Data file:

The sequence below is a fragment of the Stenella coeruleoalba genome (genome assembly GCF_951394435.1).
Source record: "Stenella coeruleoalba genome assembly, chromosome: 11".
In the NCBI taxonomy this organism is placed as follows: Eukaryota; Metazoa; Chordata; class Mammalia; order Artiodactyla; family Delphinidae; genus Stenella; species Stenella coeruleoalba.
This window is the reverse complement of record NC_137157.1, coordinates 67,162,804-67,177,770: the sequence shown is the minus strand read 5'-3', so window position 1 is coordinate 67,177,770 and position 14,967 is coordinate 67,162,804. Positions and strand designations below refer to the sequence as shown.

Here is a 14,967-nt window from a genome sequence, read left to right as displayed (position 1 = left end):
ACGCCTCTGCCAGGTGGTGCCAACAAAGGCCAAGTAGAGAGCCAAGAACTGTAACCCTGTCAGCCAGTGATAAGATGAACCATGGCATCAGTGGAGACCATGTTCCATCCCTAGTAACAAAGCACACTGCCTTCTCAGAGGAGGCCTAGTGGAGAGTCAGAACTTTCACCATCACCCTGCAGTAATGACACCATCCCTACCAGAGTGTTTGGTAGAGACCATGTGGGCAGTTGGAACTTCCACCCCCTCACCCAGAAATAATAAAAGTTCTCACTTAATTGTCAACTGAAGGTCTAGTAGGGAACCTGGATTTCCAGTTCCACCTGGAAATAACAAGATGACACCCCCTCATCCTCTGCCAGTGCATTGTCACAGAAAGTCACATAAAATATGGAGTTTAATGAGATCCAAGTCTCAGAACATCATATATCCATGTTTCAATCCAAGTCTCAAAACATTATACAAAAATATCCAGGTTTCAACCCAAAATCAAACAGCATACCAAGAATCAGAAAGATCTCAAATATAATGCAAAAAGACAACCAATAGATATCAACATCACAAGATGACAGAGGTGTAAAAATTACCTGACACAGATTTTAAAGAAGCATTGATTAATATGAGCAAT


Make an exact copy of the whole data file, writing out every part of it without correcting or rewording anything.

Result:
The sequence below is a fragment of the Stenella coeruleoalba genome (genome assembly GCF_951394435.1).
Source record: "Stenella coeruleoalba genome assembly, chromosome: 11".
In the NCBI taxonomy this organism is placed as follows: Eukaryota; Metazoa; Chordata; class Mammalia; order Artiodactyla; family Delphinidae; genus Stenella; species Stenella coeruleoalba.
This window is the reverse complement of record NC_137157.1, coordinates 67,162,804-67,177,770: the sequence shown is the minus strand read 5'-3', so window position 1 is coordinate 67,177,770 and position 14,967 is coordinate 67,162,804. Positions and strand designations below refer to the sequence as shown.

Here is a 14,967-nt window from a genome sequence, read left to right as displayed (position 1 = left end):
ACGCCTCTGCCAGGTGGTGCCAACAAAGGCCAAGTAGAGAGCCAAGAACTGTAACCCTGTCAGCCAGTGATAAGATGAACCATGGCATCAGTGGAGACCATGTTCCATCCCTAGTAACAAAGCACACTGCCTTCTCAGAGGAGGCCTAGTGGAGAGTCAGAACTTTCACCATCACCCTGCAGTAATGACACCATCCCTACCAGAGTGTTTGGTAGAGACCATGTGGGCAGTTGGAACTTCCACCCCCTCACCCAGAAATAATAAAAGTTCTCACTTAATTGTCAACTGAAGGTCTAGTAGGGAACCTGGATTTCCAGTTCCACCTGGAAATAACAAGATGACACCCCCTCATCCTCTGCCAGTGCATTGTCACAGAAAGTCACATAAAATATGGAGTTTAATGAGATCCAAGTCTCAGAACATCATATATCCATGTTTCAATCCAAGTCTCAAAACATTATACAAAAATATCCAGGTTTCAACCCAAAATCAAACAGCATACCAAGAATCAGAAAGATCTCAAATATAATGCAAAAAGACAACCAATAGATATCAACATCACAAGATGACAGAGGTGTAAAAATTACCTGACACAGATTTTAAAGAAGCATTGATTAATATGAGCAAT